We’re all interested in working out what will be the next big thing. Especially those of you in the on-trade . You want to be with the game or possibly ahead of the game.
I think that the next big thing in cocktails and premium serves will be mixers. Yes honestly. We’ve seen a lot of developments in the field of spirits and to a lesser extent liqueurs. The development of gin and the huge number of entrants to the market has made the previously straightforward gin & tonic into an artform. But all the development has been on the spirits. 5 years ago, a Gordons and Schweppes tonic about covered it.
However the new wave is coming. Arguably Fevertree can claim the credit for getting it going. And they’ve grown rapidly on the back of this. 71% sales growth in 2015 is a growth most businesses would give their right arm for (well maybe not literally, but you take the point.)
Fevertree’s success (and you may be surprised to know they’ve been trading for 10 years, I was) shows that customers are interested in the other 75% of their gin and tonic. And why not? It’s time that mixers caught up with the development of their higher-profile spirit partners.
For me Britvic and Schweppes should be leading the development. They’ve both been very slow to respond to changing market trends. Monoliths caught with their proverbials down perhaps? But they’re on the march. Well Britvic is certainly. As recently as June 2016 they launched a new ‘incubator’ division Wisehead Productions to innovate. So look out for their first creation Thomas & Evans which is being marketed as a ‘zero proof’ drink rather than a soft drink – part of an emerging category of non-alcoholic products made using the same processes as alcoholic ones. The description of their first release Thomas & Evans No. 1 is ……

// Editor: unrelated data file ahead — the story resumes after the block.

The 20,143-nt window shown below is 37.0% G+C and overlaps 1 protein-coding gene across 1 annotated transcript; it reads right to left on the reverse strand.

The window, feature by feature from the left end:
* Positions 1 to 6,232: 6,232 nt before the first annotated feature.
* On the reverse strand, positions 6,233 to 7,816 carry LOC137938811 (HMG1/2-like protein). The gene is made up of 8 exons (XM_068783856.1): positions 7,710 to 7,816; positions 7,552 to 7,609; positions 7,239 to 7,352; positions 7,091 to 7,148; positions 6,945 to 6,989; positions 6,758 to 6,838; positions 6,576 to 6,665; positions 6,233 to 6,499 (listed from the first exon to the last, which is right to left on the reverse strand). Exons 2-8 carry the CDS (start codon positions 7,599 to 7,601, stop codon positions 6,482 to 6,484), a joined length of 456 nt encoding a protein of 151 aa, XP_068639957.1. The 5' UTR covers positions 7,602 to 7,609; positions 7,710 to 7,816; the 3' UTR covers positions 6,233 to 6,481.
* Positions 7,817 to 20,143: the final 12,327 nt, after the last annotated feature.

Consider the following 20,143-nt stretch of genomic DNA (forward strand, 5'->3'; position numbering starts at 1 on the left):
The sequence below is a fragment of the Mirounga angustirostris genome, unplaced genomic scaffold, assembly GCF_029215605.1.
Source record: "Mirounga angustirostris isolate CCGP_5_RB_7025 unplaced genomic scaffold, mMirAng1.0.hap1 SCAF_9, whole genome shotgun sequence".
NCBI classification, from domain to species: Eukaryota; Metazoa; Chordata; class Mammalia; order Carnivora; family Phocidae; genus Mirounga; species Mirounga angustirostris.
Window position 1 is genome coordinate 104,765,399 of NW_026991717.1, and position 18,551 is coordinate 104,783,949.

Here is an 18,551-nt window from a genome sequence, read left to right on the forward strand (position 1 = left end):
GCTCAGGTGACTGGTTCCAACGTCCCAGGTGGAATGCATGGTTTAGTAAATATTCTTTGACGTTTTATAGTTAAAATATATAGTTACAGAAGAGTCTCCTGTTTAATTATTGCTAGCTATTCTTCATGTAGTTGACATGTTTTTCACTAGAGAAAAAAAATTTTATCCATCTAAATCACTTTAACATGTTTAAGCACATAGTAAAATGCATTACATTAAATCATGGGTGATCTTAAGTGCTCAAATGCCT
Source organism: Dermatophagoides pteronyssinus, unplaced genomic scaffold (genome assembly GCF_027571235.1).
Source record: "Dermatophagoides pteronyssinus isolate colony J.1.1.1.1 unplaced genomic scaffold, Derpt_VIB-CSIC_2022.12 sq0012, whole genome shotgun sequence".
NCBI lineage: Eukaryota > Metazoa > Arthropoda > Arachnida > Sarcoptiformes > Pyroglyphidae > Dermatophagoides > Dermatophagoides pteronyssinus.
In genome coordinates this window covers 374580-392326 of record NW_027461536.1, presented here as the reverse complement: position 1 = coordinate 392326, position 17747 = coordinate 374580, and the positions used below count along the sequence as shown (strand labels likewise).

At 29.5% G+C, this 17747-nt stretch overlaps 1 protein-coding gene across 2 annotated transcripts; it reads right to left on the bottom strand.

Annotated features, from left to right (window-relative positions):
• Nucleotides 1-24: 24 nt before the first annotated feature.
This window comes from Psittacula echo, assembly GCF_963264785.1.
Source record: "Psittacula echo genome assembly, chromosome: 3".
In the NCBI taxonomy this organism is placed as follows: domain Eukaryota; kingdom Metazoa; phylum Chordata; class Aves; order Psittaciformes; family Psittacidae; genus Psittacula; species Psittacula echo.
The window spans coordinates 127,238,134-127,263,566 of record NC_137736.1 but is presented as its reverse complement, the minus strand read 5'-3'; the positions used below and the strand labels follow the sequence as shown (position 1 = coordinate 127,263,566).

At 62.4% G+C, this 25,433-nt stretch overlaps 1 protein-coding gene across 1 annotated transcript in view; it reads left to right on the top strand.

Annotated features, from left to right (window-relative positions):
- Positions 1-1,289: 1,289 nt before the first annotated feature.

It’s made from a blend of three green fruit juices that’s charcoal-filtered then combined with 20 distillates of both botanicals and fruit. It’s lightly sparkling and decidedly fragrant, with aromas of peardrops, elderflower and candied ginger. It’s a dry but fruity affair on the palate, with notes of anise and ginger, and more elderflower.
Sounds great, doesn’t it? This innovation is good to see and to be encouraged.
Up to now, mixers generally referred to something that was either very sweet, or fruity, or often both. Perhaps they’re growing up at last.
I’m already experimenting with a great range of mixers and particularly tonics, from Peter Spanton and Double Dutch as well as the growing range from Fever Tree and Fentimans. And there is a high probability that you won’t have seen these products. But hopefully you soon will.
So get bizzy with the fizzy, or lightly carbonated or still and push the boundaries of the humble spirit and mix. Done well, they’re great drinks. Read another article on the importance of new mixers
Work in Progress I’m also keen to try experimenting with Pedrino. This is a lightly alcoholic tonic (5.5% ABV) and is made with a combination of sherry and tonic.